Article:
I am starting to get discouraged about the Broadway musical.
A half-dozen new ones have opened this fall, but the chances of finding something really original or musically adventurous are increasingly slim. It’s not just the surfeit of jukebox musicals— shows that repurpose old pop songs, either to celebrate a particular artist or to embellish a new story. Even the shows with original scores feel derivative and second-hand, often on purpose.
Which isn’t to say they don’t have their musical pleasures. I’ve never been a fan of Neil Diamond’s music, but what I realized from A Beautiful Noise — the pedestrian bio-musical about the singer-songwriter’s life and career — is that it was his brusque, gravelly voice that turned me off. I hate to say it, but his parade of hits (“I Am … I Said,” “Solitary Man,” “You Don’t Bring Me Flowers”), parceled out among star Will Swenson, as Diamond, and various wives, collaborators and others from his life, almost all sound better on the Broadway stage.
Similarly, the new British import & Juliet — in which Will Shakespeare and his wife, Anne Hathaway, set about revising Romeo and Juliet so that Juliet survives and goes off in search of new men — is a fairly ridiculous piece of fluff. But the pop songs sprinkled throughout— familiar hits by Britney Spears, Katy Perry, the Backstreet Boys and others, all written or co-written by Swedish hitmaker Max Martin — sound pretty darn good when belted out by a solid Broadway cast and pit band. Even the ersatz K-Pop score concocted by Helen Park and Max Vernon for KPOP, the backstage musical about the Korean hitmaking industry (which has already closed), made a good case for the vitality of that often disparaged genre.
The ostensibly “new” musicals of the fall season, meanwhile, seem to get their juices flowing only by harking back to older, richer musical traditions. Almost Famous, based on Cameron Crowe’s autobiographical movie about his teenage years as a rock journalist, has a pretty generic retro-rock score that doesn’t really catch your attention until you realize you’re listening to a cover of a real rock song, like Elton John’s “Tiny Dancer.”
Some Like It Hot, the splashy new musical based on the classic Billy Wilder-Jack Lemmon-Marilyn Monroe film comedy, presents a more complicated problem. The show is staged with unflagging, tap-tap-tapping energy by that master of Broadway pizzazz Casey Nicholaw (Aladdin, Something Rotten!, Mean Girls), and the cross-dressing comedy plot — two Prohibition-era jazz musicians disguise themselves as members of an all-girl band to escape some Chicago mobsters — has been made more palatable to modern sensibilities by its interracial casting and a cagey (if predictable) gender-bending plot twist. But the Marc Shaiman-Scott Wittman score, while bright and melodic, never rises above period pastiche — jazzy big-band numbers with old-fashioned verse intros, a bluesy torch song here, a Cole Porter knockoff there — all dialed up to the max. It finally wears you out.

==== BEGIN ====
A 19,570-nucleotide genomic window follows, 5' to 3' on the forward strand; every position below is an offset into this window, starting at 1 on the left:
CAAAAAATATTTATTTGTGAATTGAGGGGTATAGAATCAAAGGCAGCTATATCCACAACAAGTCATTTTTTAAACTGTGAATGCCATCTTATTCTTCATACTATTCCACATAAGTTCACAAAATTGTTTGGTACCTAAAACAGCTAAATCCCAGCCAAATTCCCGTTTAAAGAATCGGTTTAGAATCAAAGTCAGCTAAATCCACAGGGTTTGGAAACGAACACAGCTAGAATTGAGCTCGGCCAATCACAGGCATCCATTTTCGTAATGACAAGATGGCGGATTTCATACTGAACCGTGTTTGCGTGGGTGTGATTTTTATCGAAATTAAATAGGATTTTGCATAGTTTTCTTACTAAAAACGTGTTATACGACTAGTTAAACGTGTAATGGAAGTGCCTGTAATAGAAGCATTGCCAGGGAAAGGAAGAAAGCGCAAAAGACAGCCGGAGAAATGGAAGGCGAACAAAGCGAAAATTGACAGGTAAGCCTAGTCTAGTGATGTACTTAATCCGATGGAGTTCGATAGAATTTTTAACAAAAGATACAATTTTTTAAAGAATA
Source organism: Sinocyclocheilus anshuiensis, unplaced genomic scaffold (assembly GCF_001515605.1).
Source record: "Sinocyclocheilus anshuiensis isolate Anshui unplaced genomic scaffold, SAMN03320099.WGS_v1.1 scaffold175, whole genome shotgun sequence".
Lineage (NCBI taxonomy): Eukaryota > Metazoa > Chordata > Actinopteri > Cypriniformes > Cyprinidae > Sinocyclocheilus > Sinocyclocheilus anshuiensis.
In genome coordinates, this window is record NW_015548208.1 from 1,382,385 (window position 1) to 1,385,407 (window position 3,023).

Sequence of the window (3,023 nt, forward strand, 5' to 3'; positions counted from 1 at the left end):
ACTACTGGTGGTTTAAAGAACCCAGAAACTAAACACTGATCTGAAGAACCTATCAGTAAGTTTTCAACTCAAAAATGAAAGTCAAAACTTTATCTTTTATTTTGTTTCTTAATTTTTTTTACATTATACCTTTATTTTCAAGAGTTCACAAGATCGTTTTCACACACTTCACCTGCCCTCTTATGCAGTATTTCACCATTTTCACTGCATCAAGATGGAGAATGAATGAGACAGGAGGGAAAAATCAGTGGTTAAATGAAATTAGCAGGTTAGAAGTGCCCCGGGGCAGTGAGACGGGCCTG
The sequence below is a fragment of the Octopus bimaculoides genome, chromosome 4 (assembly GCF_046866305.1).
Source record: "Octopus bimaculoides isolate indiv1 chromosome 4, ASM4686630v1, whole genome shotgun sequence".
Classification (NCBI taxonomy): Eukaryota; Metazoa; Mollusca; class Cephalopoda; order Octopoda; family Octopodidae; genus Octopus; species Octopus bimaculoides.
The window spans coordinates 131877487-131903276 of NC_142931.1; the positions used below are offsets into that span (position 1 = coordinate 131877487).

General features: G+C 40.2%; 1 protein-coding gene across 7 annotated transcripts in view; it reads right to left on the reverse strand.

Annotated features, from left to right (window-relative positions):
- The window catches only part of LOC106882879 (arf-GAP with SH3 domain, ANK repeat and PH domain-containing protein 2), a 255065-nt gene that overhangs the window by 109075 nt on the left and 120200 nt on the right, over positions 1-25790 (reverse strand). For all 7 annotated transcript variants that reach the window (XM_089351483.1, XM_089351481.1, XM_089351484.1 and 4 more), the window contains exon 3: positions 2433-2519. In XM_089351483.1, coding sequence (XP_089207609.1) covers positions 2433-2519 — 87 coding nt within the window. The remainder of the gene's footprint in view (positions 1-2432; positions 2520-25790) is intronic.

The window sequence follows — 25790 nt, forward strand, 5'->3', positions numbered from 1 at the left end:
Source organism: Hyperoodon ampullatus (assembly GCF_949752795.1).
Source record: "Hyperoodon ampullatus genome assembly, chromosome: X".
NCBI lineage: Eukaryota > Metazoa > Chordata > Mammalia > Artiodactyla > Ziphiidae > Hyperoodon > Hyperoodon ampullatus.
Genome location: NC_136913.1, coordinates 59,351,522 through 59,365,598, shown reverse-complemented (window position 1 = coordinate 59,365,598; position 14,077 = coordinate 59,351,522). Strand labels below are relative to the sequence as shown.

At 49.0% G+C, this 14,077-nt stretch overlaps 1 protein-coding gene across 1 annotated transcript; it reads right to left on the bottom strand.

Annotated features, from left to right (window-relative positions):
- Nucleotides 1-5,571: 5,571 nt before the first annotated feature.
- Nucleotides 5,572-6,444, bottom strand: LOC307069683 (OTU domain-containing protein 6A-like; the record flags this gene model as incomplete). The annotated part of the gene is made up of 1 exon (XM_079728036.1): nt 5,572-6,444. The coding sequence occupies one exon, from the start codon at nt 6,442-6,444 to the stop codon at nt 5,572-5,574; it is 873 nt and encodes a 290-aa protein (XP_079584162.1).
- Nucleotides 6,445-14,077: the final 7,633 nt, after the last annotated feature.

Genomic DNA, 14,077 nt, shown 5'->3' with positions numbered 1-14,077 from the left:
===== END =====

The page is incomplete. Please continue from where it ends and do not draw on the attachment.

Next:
Which leaves the one most authentically new (and critically acclaimed) musical of the season, Kimberly Akimbo. Adapted by David Lindsay-Abaire from his off-Broadway play, the show centers on a teenage girl who suffers from progeria, the rare genetic disease in which the body ages at four to five times the normal rate. Kim, who at 16 has little chance of living past 20, faces her trials with poise and pluck, with the help of her circle of nerdy high-school friends — but very little from her dysfunctional parents.
I found the show perfectly pleasant, and certainly a nice break from the bombastic retreads elsewhere on the Broadway strip. Composer Jeanine Tesori (Fun Home, Caroline or Change) has written one of her better scores — low-key, character-driven, somewhat repetitive, but enlivened by a few playful up-tempo numbers that you might actually be able to hum on the way out of the theater.
My problem with Kimberly Akimbo is that, for all its quirkiness, it never really engages the tough subject matter it so bravely tackles. None of Kim’s classmates (including the shy boy who has a crush on her) seem to care, or even notice, that their 16-year-old friend looks like she’s 60. Nor does Victoria Clark, as Kim, do very much to convince us that there’s a 16-year-old girl inside that middle-aged body. Far from it: compared with her clueless family — alcoholic father, narcissistic pregnant mother, and a disreputable aunt who (one quirky plot twist too many) enlists the kids in a mailbox-robbery scheme — Kim is easily the most mature.
It reminded me of those sentimental, soft-focus disease-of-the-week TV movies of the 1980s. The uplifting message is that the terminally ill are not to be pitied; they’re to be revered. Their misfortune gives them wisdom and gravitas; they appreciate life; they can smell the roses. And with a little musical help, I suppose, so can we.